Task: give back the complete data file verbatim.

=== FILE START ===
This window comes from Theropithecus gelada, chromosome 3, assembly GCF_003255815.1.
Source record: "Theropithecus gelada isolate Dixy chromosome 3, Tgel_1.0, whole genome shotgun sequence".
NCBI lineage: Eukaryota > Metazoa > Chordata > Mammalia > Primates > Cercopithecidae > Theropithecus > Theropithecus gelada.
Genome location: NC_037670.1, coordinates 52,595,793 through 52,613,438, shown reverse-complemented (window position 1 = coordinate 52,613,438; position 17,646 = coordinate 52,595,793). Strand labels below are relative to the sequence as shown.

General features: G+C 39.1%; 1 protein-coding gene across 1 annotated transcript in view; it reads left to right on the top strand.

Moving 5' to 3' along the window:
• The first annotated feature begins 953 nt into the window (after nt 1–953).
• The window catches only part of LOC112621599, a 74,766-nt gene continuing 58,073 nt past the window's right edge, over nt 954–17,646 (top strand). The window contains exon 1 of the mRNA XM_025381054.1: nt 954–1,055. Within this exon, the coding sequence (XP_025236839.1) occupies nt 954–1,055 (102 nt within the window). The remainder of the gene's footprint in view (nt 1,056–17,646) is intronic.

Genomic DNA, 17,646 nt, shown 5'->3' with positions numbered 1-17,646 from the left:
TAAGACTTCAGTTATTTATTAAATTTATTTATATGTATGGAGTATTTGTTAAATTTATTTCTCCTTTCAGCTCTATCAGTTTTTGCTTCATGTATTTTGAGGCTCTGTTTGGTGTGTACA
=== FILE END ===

This window comes from Theropithecus gelada, chromosome 3, assembly GCF_003255815.1.
Source record: "Theropithecus gelada isolate Dixy chromosome 3, Tgel_1.0, whole genome shotgun sequence".
NCBI lineage: Eukaryota > Metazoa > Chordata > Mammalia > Primates > Cercopithecidae > Theropithecus > Theropithecus gelada.
Genome location: NC_037670.1, coordinates 52,595,793 through 52,613,438, shown reverse-complemented (window position 1 = coordinate 52,613,438; position 17,646 = coordinate 52,595,793). Strand labels below are relative to the sequence as shown.

General features: G+C 39.1%; 1 protein-coding gene across 1 annotated transcript in view; it reads left to right on the top strand.

Moving 5' to 3' along the window:
• The first annotated feature begins 953 nt into the window (after nt 1–953).
• The window catches only part of LOC112621599, a 74,766-nt gene continuing 58,073 nt past the window's right edge, over nt 954–17,646 (top strand). The window contains exon 1 of the mRNA XM_025381054.1: nt 954–1,055. Within this exon, the coding sequence (XP_025236839.1) occupies nt 954–1,055 (102 nt within the window). The remainder of the gene's footprint in view (nt 1,056–17,646) is intronic.

Genomic DNA, 17,646 nt, shown 5'->3' with positions numbered 1-17,646 from the left:
TAAGACTTCAGTTATTTATTAAATTTATTTATATGTATGGAGTATTTGTTAAATTTATTTCTCCTTTCAGCTCTATCAGTTTTTGCTTCATGTATTTTGAGGCTCTGTTTGGTGTGTACA